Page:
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You have probably been hearing or reading a lot about autonomous vehicles. You may also be on the fence about whether you would ride in one, or you would wait to have confirmation that they are safe before venturing into one. Ultimately, it will be your decision. But before making it, you may want to find out more about the inherent dangers of self-driving cars. Let’s see what they are.
There are certain tasks like following simple commands or identifying objects in a picture at which a machine can definitely outperform humans. However, more complex skills are needed when it comes to driving a car. It may be easy to imagine that a self-driving car can understand what a red light means and that the car must come to a stop when faced with one. Yet, driving a car is much more complex than stopping at a red light. One of the main reasons why these vehicles are not yet widely available is the sheer number of situations that present themselves when driving, such as other drivers, unexpected obstacles on the road, or missing street markings. While humans can quickly react to unexpected situations, machines are not there yet.
Self-driving cars are equipped with many sensors that allow them to interact with the conditions around them. Sensors send information about pedestrians or other vehicles on the road. With this information, the car’s control systems can know when to steer and when to stop. Many sensors are needed for a car to detect objects accurately. When there is bad weather or the markings on the road are improperly placed, the vehicle may not react in the correct way. This may result in accidents. In conclusion, some more work may be needed to develop more reliable sensors.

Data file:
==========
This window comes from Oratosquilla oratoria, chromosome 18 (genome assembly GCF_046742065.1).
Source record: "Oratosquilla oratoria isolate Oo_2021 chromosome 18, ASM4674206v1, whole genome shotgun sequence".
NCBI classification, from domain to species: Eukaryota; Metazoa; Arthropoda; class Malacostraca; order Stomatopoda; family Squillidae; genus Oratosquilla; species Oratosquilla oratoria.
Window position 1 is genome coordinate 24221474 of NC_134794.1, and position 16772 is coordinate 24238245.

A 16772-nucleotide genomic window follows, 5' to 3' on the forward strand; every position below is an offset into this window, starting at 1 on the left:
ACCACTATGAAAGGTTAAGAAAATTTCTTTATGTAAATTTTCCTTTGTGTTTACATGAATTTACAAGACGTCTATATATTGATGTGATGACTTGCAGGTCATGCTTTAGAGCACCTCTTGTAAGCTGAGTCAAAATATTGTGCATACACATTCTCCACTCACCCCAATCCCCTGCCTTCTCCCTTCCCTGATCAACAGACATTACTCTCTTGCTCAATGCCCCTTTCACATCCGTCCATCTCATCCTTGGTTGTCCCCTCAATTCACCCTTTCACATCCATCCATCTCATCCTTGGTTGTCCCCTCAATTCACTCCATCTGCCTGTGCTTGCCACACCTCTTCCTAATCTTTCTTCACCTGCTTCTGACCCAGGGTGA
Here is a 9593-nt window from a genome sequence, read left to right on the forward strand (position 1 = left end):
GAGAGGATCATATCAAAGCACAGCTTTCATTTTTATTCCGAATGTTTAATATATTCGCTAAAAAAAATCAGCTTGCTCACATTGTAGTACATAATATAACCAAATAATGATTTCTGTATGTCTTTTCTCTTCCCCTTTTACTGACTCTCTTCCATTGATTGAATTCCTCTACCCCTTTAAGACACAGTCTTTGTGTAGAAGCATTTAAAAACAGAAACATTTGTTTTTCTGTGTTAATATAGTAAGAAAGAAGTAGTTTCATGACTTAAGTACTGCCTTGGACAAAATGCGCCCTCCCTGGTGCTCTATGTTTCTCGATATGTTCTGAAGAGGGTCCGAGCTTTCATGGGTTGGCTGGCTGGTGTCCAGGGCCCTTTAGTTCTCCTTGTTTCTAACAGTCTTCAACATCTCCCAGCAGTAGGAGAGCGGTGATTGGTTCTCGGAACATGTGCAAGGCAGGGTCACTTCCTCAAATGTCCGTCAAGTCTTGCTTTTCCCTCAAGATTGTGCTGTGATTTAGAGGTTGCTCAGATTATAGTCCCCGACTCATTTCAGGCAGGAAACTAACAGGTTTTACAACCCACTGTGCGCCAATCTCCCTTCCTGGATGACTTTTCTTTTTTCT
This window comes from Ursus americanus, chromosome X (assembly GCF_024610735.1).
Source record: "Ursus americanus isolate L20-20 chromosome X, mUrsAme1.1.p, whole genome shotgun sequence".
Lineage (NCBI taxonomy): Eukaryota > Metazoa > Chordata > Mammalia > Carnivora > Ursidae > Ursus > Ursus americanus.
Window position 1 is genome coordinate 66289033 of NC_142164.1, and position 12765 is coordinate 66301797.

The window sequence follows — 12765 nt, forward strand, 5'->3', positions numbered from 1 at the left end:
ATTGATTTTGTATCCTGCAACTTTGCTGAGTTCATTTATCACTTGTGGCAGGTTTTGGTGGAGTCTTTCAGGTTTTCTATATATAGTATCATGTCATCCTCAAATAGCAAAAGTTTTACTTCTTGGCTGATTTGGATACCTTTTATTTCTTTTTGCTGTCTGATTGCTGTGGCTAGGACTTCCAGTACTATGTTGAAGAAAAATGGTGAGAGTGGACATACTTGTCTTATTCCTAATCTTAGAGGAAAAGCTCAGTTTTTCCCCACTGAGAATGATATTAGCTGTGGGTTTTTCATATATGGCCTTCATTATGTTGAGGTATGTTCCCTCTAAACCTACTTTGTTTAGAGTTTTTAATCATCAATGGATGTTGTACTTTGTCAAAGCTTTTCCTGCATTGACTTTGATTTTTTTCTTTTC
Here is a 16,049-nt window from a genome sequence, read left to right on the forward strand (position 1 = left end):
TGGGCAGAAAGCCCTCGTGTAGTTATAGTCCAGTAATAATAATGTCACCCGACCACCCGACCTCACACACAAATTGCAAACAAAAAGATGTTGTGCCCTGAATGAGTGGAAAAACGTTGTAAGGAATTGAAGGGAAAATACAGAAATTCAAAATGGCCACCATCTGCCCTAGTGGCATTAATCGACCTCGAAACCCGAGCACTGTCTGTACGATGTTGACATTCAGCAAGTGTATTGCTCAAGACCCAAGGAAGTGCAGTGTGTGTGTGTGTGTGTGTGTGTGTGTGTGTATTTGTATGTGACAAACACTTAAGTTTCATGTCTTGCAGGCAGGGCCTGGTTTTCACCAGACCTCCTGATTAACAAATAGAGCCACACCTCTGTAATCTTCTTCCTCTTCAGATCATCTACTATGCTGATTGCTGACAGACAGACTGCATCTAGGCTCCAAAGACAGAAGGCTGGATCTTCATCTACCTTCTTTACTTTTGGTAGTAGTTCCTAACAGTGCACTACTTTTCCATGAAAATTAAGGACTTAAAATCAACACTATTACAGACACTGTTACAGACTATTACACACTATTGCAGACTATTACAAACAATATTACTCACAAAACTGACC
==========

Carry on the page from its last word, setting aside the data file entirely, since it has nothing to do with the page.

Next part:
Everybody has either experienced or knows someone who has suffered from accounts being hacked or identities being stolen, and there is a communal fear regarding cybersecurity threats. Autonomous vehicles are no exception here. If vehicles that are interconnected become victims of a cyber-attack, the consequences could be disastrous.
Large data hacks seem to make the news almost daily, and there is no reason to believe that this could not happen to self-driving cars. Rigorous tests are needed to reassure the public that this will not be an issue and that they can confidently use an autonomous car.
It will be interesting to know who the insured party is when it comes to a self-driving car. It is also necessary to determine who would be responsible should an accident occur. Historically, it has always been the driver who takes out the insurance policy. Who would pay when the car drives itself? If it is decided that the cost of insurance would fall on the manufacturer, those costs would ultimately be passed on to the consumer, making these vehicles costlier and putting off some prospective buyers.
It will also be interesting to know what role a car accident attorney will play when the accident involves an autonomous vehicle. There may still be some laws that will have to be written to take these possible scenarios into account.
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